To Emmy Winner Viola Davis, With Love

Dear Viola Davis,

Congratulations on your historic Emmy win.

I can’t think of anyone more deserving. Every time you step in front of a camera something magical and emotionally gripping takes place.

You are one of the rare performers who always give us their very best. Even in the dreckiest of dreck, you shine. You haven’t won an Oscar yet, but it’s only a matter of time.

The Academy should have given it to you in 2009 for your supporting role in “Doubt,” a nomination you clinched in just one heart-wrenching scene.

And they should have given it to you in 2012 because, as quietly long-suffering maid Aibileen Clark, you were the raw, bleeding heart and soul of “The Help.”

Heck, they should give you an Oscar every time you show up on screen. Even in forgettable crap like “Blackhat” and “Beautiful Creatures,” you’re golden, emerging totally unscathed.

As exciting as it was to watch you become the first African American to lift up that best dramatic actress trophy, your victory speech was even more epic.

You weren’t afraid to tell it like it is: Though the television industry has taken small steps on the road to diversity, it still has miles to go.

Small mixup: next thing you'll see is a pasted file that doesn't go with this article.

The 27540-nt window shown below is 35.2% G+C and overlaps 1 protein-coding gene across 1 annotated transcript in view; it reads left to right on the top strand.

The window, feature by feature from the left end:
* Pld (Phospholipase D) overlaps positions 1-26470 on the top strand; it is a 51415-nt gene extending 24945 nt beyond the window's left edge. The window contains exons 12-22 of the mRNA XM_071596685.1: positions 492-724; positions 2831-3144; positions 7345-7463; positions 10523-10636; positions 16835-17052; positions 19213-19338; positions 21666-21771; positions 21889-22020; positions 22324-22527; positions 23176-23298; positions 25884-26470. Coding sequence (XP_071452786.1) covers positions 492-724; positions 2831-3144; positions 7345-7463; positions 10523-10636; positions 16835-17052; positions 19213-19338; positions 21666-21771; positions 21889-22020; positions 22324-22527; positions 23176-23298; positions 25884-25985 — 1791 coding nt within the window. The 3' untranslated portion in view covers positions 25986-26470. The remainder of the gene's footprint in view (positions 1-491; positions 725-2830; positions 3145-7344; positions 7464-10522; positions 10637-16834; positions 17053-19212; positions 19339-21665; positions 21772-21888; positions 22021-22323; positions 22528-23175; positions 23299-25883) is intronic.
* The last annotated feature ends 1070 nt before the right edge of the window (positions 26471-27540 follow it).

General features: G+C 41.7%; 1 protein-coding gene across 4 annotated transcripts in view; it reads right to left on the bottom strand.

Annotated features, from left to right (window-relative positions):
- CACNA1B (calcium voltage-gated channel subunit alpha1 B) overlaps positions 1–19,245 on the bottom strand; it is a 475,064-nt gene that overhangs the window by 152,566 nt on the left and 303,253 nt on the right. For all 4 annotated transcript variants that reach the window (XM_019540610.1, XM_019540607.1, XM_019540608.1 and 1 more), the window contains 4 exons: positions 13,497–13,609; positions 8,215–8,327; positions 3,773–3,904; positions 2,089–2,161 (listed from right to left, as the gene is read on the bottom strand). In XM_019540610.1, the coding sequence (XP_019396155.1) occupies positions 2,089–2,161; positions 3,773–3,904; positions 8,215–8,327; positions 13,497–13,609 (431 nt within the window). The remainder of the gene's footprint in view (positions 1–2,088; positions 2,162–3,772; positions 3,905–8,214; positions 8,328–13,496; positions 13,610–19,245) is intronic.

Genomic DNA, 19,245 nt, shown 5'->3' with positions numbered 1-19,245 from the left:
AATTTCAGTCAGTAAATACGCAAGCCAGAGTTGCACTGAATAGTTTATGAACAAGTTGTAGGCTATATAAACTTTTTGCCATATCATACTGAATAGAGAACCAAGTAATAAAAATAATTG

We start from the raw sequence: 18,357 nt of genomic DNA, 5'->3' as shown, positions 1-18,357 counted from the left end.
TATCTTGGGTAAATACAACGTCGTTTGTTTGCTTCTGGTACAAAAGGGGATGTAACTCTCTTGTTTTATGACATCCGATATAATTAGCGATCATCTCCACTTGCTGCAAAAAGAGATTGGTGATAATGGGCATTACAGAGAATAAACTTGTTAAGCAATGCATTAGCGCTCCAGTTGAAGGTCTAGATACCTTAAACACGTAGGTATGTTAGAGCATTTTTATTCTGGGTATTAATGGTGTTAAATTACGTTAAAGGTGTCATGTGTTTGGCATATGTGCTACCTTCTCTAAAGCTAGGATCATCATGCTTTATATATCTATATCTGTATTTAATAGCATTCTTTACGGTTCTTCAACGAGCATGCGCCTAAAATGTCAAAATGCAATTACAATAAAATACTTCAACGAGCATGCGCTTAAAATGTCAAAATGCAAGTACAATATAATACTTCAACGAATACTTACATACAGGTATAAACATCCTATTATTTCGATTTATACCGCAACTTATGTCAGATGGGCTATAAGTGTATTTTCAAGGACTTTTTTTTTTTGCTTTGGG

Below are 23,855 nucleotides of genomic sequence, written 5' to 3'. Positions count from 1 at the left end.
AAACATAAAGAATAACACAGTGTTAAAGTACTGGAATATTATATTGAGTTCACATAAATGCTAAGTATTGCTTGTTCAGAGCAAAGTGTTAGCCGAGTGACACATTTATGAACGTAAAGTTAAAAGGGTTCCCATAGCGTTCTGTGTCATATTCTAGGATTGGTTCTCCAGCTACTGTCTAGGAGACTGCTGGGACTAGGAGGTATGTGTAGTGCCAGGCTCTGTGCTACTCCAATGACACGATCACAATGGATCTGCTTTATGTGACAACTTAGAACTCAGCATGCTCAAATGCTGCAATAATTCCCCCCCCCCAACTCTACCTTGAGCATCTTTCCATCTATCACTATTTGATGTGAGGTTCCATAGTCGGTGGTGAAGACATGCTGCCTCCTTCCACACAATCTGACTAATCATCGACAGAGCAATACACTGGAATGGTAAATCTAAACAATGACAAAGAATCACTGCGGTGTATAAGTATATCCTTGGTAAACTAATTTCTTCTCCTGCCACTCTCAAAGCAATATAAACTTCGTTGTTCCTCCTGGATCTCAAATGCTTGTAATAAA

“The only thing that separates women of color from anyone else is opportunity,” you said. “You cannot win an Emmy for roles that simply aren’t there.”

You didn’t stop there, though. Rather than end your speech on a negative note, you paid triumphant tribute to those who dare cross that line Harriet Tubman spoke of centuries ago, groundbreakers and trailblazers like Shonda Rhimes, Taraji P. Henson, and Kerry Washington.

You spoke the truth, Viola, and you did it with uncommon strength, joy and grace, the very same qualities that make you such a compelling, unparalleled actor.

I couldn’t have loved that speech more.

You know what else I love?

Your television show, “How to Get Away With Murder,” enters its second season Thursday on ABC. It’s the perfect arrangement: you continue to preside over the leading role you richly deserve and every week viewers get to enjoy your genius.

I love that your next major film is the comic book movie “Suicide Squad,” in which you play boss-of-everybody Amanda Waller. I’m more excited about that than I am about seeing Margot Robbie as the deranged Harley Quinn or Jared Leto as a terrifyingly punk-rock Joker.

I adore the fact that this is what you told the Hollywood Reporter when they asked why you agreed to appear as Waller:

“As a comic book and Wonder Woman fan, I love the whole DC Comics universe. I traded comic books as a kid so all of that appeals to me. When you dream about being an actor as a kid, that’s what you dream about. That’s like play acting: being the superhero, getting the gun; it plays into that fantasy.”

You may be an Emmy winner, a Tony winner, and an Oscar nominee, Viola, but you’re a geek at heart, just like the rest of us.

Did I mention that I love you?

Photo: Rich Fury, Associated Press

 

 

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